Mired in Bankruptcy Court, Oi Earmarks Raise for Executivesby , , and
Maximum pay set at 7% higher than 2015, tied to performance
Phone carrier under court protection with $20 billion in debt
Even with Brazil’s Oi SA in bankruptcy protection and the country in recession, its executives are still eligible for a raise.
The phone company filed June 20 to seek court protection from creditors with 65.4 billion reais ($20 billion) in debt. The same day, Oi said it expected to pay as much as 44.9 million reais to its management this year -- plans it reiterated three days ago. That’s 7 percent above what it forecast for last year, even as its finances deteriorated further and further.
Because of the company’s performance, Oi ended up paying its executives, fiscal and directors’ board a lot less than the top target in 2015 -- about 26 million reais. But the figure gives a glimpse into how the company is managing its affairs in a time of crisis.
Competitor Telefonica Brasil SA is forecasting paying as much as 50.4 million reais to its top executives this year, but it’s in a much different situation. Telefonica’s market value is 70.8 billion reais, compared with Oi’s 1.51 billion reais. Including debt, Telefonica’s enterprise value stands at 75.5 billion reais, compared with Oi’s 45.8 billion reais. Telefonica also has a smaller executive team than Oi.
“If these are the guys that brought the company down, then why on earth should they get a raise?” said Jorge Piedrahita, the chief executive officer at brokerage Torino Capital in New York. “In the bankruptcy process the objective is to preserve value by keeping the company as a going concern, which has a higher value than liquidation, so I believe the judge should deny this raise.”
Oi’s press office said in an e-mail that most of the pay is tied to financial and operational goals, with 3.1 million reais dependent on share performance. The targets were approved in a shareholder meeting, and final pay will be determined at the end of the year. The company also said tying pay to stock prices strengthens the alignment between shareholders’ and management’s interests.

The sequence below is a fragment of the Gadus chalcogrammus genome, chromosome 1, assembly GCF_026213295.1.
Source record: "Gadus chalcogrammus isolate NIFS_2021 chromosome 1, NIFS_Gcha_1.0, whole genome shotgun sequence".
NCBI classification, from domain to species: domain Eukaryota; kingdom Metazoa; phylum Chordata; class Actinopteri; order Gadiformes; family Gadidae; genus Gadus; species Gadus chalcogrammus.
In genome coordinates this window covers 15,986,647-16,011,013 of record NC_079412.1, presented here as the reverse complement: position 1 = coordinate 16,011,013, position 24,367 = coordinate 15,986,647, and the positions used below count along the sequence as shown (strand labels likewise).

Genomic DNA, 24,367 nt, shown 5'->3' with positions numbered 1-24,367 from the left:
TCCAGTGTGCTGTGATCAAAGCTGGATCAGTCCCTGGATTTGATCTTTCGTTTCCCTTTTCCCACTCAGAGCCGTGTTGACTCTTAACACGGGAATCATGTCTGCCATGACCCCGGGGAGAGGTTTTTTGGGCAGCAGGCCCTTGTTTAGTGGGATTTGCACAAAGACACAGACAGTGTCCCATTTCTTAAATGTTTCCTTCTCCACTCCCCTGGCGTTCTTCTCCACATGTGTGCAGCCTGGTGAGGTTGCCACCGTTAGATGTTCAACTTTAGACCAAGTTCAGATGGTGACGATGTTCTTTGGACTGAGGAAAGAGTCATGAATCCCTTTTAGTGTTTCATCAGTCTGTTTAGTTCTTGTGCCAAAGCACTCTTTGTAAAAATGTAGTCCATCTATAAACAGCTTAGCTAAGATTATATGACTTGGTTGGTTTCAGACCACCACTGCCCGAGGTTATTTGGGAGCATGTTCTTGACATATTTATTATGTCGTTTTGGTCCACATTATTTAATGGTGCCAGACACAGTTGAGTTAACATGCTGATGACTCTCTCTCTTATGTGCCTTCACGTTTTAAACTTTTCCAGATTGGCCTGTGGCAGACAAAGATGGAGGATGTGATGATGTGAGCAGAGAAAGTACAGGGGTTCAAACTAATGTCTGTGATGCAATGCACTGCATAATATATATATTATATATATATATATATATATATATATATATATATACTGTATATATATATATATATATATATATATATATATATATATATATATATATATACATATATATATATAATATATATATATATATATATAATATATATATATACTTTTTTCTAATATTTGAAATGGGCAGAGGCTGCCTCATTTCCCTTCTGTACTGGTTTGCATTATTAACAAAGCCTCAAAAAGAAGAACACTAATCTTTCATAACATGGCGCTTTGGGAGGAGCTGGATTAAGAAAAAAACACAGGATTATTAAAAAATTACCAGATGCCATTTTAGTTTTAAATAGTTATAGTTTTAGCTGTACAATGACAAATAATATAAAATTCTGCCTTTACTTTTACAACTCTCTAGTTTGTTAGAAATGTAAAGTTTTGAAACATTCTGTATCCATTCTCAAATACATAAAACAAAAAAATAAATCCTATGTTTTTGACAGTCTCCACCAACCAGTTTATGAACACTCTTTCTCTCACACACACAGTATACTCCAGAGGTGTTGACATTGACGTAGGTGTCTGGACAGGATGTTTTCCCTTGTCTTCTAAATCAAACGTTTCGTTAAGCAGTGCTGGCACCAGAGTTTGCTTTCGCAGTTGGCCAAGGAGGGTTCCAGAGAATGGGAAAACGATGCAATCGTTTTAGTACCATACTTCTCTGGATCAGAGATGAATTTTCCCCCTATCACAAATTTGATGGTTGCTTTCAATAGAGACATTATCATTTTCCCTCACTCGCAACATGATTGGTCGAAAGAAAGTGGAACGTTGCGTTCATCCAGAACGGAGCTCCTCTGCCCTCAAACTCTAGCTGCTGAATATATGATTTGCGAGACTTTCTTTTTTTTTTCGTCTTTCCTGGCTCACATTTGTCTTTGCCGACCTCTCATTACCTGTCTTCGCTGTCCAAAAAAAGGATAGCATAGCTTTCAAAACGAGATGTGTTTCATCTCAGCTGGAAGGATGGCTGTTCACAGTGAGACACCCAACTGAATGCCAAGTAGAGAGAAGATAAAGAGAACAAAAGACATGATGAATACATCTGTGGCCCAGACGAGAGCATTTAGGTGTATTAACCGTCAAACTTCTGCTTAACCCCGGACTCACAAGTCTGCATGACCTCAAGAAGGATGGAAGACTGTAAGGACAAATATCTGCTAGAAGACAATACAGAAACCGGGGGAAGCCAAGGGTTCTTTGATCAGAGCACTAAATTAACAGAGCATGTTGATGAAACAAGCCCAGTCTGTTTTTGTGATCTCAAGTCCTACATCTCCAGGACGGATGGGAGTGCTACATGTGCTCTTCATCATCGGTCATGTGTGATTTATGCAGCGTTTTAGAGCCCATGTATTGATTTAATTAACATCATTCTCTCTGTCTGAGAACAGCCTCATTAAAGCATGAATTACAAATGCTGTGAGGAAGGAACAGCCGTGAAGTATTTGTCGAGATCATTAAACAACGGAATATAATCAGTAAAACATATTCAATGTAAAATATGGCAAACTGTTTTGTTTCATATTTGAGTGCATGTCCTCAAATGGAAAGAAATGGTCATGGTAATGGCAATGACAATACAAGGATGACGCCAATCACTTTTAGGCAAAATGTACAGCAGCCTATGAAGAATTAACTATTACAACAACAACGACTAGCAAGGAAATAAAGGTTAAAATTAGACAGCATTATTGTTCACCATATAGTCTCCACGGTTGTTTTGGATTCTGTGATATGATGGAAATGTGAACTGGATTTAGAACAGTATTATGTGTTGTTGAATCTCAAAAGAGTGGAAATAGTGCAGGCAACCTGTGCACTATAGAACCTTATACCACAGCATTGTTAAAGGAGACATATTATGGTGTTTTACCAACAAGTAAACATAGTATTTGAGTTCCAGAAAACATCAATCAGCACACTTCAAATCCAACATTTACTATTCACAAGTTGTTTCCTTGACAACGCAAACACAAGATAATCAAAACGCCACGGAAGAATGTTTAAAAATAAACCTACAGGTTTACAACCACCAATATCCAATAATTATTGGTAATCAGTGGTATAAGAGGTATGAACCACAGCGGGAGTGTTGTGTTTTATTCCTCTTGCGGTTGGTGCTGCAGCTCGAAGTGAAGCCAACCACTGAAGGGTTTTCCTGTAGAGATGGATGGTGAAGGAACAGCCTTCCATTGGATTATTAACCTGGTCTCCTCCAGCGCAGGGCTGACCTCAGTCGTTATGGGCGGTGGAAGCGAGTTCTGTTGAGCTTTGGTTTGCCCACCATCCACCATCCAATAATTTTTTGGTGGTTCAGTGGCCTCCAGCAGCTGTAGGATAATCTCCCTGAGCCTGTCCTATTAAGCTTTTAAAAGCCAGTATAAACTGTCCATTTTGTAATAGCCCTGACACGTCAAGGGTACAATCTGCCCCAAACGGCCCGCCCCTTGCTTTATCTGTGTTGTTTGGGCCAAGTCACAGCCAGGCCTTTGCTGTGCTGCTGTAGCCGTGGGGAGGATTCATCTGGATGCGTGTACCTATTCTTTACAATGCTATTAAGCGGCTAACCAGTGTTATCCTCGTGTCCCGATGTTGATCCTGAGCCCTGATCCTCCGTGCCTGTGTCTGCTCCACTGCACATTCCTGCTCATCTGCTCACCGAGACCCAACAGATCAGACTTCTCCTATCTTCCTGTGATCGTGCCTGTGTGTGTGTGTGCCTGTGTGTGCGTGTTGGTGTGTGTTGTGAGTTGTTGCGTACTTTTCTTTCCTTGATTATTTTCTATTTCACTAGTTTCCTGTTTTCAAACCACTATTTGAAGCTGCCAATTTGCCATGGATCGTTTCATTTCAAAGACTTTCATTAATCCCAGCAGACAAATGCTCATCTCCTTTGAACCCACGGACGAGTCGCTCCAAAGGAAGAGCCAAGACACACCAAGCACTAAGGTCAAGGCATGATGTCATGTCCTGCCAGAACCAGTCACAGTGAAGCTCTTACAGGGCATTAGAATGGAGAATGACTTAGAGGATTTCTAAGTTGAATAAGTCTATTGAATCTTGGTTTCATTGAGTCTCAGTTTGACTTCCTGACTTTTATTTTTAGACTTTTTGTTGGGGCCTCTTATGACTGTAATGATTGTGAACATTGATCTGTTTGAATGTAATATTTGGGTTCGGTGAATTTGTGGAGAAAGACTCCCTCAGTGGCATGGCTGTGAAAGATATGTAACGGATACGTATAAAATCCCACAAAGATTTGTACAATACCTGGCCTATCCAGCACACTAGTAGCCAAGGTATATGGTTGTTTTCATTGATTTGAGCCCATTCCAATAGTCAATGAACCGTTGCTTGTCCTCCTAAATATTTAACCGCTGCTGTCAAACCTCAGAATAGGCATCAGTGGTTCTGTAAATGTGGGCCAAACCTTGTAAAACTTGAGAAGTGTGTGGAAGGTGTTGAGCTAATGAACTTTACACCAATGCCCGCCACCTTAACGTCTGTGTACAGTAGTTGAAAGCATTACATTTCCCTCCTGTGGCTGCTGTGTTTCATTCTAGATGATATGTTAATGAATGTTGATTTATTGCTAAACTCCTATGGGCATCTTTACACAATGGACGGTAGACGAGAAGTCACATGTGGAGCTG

Telefonica v. Oi
Telefonica provides the closest comparison to Oi because both are publicly traded in Brazil and have government-controlled licenses to run a combination of landline and wireless businesses. Telefonica declined to comment on executive pay.
Even as it careened toward the bankruptcy filing, Oi was doing a poorer job of containing costs than its bigger rival. In the first quarter, Oi’s total personnel expenses rose 11 percent from a year earlier to 657 million reais. The increase in personnel costs was due to an agreement with a labor union and the addition of a network-services business, which skews the comparison, according to Oi’s press office. The company fired about 2,000 staff members in May, it said.
Marketing expenses nearly tripled to 88 million reais as the company introduced new branding, which included TV ads and promotional material sent to journalists. It also sponsored the surfing championship in Rio de Janeiro. Operating expenses as a whole in Brazil fell 1.2 percent year over year. Oi said its operational goals remain the same even with the bankruptcy protection filing.
At Vivo, the brand name used by Telefonica, operating costs fell about 9 percent over the same span. Personnel costs rose 4.5 percent from a year earlier to 920 million reais. While the company doesn’t disclose marketing costs, it said expenses for third-party services fell about 5 percent “as a result of lower costs with call center services, sales promoters in retail stores and publicity and advertising.”
In its heyday in 2012, Oi said it was planning to invest 6 billion reais a year and pay 8 billion reais to shareholders through 2015, even as the company was already under pressure to improve its services amid high competition and tougher regulation -- between 2011 and 2012, Oi was fined 122 times. After a messy merger with Portugal Telecom, it tried -- and failed -- to buy larger competitor Tim Participacoes SA.
For some, the earmarked pay raise -- which is slightly below Brazilian inflation, and lower than the minimum wage increase of about 12 percent announced by the government in January -- is the least of the company’s many troubles.
“It’s a chronicle of a death foretold,” said Mauro Cunha, the president of Brazil’s minority-shareholders association. “The company’s controllers became more and more complex over the years, always leveraging their bets on the back of public money and making decisions that were clearly not in the company’s best interest. Oi’s cash generation always went to the the controllers.”
Bonds are trading near 16 cents on the dollar, while shares have fallen 99 percent from their peak in 2008.
The company that was conceived in a megamerger less than a decade ago as one of Brazil’s “national champions” never managed to expand its market share in the country’s growing mobile-phone market beyond fourth place.
“Oi seems like a never-ending saga,” Piedrahita said. “You had an over-leveraged entity with poor operational performance and in a recessionary environment -- then it was a matter a time.”